Of course, no one is being forced at gunpoint to go to McDonalds, just like no one is being forced to drive a car everywhere. But when nearly two-thirds of the population has become overweight with almost a third of them clinically obese, primarily because of poor nutrition and inadequate physical activity, then we’ve moved beyond individual choice to a systemic problem. Our society has made bad choices the default option. And changing a default, changing the system, requires moving beyond trying to change individual behaviors to changing the human environment that determines population-wide patterns.
A default is something that requires no thought, no special preparation, no extra effort, and no unusual cost. It is what the surrounding environment has made easy to do. A default is the sensible, normal, assumed behavior. It’s what “everyone” does.
It’s a little like walking along a smooth path with towering cliffs on each side. At every step, we are as free to climb the cliff as we are to continue strolling with our friends on the level path. But climbing is hard; the benefits aren’t clear. Even stopping after every step to think about the choice quickly gets unproductive. So, unless the level path gets washed out and we simply can’t wait for a repair, unless we become convinced that there is a huge payoff for risking the cliff, unless we are the kind of social misfit who simply thrives on being different – we’re going to stay on the path and keep enjoying the company of the overwhelming majority of the population who are doing the same thing. The comfortable path has become our default choice.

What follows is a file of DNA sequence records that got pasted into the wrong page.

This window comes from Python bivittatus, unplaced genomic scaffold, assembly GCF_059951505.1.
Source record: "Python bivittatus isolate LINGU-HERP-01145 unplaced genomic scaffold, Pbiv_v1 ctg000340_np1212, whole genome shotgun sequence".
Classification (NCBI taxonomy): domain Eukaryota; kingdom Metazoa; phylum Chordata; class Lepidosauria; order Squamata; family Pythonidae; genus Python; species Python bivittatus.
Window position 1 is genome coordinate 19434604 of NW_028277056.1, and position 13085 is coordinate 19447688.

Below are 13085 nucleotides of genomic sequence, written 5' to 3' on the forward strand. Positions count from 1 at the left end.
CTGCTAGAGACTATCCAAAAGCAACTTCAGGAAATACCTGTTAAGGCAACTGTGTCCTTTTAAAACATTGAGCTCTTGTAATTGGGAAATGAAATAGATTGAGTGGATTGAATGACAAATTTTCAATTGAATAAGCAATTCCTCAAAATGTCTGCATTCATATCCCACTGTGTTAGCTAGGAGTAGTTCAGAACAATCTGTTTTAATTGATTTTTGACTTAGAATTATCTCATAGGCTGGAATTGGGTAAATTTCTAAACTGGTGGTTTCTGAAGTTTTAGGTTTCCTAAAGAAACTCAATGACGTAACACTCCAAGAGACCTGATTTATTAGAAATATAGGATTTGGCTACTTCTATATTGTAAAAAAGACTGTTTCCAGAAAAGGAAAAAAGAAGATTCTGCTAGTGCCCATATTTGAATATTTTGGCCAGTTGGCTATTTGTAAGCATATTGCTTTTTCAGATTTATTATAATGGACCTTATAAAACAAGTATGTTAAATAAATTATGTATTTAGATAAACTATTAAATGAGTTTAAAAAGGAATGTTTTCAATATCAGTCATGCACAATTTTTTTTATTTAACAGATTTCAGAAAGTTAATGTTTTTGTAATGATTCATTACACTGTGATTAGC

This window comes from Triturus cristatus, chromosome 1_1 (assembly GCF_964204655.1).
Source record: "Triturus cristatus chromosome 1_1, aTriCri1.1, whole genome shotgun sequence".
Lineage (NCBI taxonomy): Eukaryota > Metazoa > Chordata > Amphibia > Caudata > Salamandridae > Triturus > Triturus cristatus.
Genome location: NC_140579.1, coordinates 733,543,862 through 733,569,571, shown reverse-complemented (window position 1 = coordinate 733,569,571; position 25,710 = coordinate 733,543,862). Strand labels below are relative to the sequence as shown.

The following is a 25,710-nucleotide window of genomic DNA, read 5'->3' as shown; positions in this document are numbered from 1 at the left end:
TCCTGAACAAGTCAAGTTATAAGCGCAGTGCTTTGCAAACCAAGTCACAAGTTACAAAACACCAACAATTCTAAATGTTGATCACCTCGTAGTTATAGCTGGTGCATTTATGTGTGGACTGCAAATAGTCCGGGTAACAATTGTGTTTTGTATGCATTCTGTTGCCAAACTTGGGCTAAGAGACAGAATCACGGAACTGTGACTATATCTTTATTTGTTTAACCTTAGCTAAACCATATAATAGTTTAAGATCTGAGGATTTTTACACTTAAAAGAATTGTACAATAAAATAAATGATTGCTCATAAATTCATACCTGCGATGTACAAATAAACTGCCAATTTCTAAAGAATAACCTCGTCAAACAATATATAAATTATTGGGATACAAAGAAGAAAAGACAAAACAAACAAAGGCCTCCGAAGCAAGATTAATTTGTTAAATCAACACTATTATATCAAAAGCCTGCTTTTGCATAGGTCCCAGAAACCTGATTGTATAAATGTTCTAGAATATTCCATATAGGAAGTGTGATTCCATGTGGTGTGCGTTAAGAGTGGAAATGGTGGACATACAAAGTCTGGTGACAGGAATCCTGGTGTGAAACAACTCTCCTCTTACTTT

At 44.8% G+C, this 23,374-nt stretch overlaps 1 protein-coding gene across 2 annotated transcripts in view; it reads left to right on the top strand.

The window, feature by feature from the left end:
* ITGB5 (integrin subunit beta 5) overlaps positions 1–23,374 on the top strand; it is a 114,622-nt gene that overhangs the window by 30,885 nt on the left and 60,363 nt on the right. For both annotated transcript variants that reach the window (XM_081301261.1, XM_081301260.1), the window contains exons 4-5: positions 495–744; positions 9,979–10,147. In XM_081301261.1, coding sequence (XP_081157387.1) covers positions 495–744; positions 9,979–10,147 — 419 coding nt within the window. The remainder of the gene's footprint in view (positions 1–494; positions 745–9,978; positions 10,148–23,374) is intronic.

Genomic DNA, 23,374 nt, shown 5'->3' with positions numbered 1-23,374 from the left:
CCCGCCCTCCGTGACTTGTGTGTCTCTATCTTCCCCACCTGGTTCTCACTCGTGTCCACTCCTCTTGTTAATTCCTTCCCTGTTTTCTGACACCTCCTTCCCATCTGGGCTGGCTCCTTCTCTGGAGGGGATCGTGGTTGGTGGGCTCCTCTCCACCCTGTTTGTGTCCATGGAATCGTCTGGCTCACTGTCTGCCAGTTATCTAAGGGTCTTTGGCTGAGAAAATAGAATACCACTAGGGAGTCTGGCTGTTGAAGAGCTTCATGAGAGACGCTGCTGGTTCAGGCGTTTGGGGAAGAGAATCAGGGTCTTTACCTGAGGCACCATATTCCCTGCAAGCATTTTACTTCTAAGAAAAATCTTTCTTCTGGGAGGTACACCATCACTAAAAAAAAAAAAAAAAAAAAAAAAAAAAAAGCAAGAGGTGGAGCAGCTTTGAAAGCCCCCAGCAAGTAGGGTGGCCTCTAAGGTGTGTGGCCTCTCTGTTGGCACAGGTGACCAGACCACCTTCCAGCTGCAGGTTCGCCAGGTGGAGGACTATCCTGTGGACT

Radically ignoring the status quo isn’t something most people do lightly, or every day, or even more than a few times over the course of an entire life. And because we like to think of ourselves as making good decisions and living a meaningful life, we tend to find lots of good reasons to think that what we are doing – whether going straight or heading up the cliff – is an acceptable, or perhaps even a better, choice. That is, not only our behaviors but our beliefs are shaped by our efforts to do well within a given societal context.
Asking people to individually go against the core defaults built in to our society is unlikely engage more than a small minority of people. People who make this kind of personal stand are very important. They bring urgency to the issue. They preserve the vision when progress seems impossible. They can explore and model alternative ways of meeting everyday needs. And they can become change agents focused on the surrounding society. Which is crucial because, in the long run, it is the surrounding society that must be the focus of our efforts since the only way to change the behavior of large numbers of people is to change the defaults built into their decision-making context — the socio-economic system we live in.
The good news is that the environment we are dealing with is not the result of natural laws or divine commands. It is a built environment, created piece by piece over many years by human decisions and human actions. To change it we have to work for incremental improvements that marginally improve the situation without fundamentally changing the underlying power dynamics that limit our choice in the first place. But we also have to take advantage of crises to push for transformative reforms that restructure the core patterns that shape our defaults. And while it’s always important to talk about our vision, values, and goals, we have to never blame individuals for being normal, for surviving as best they can in the world as they know it – even if we think their choices are both personally irrational and socially destructive.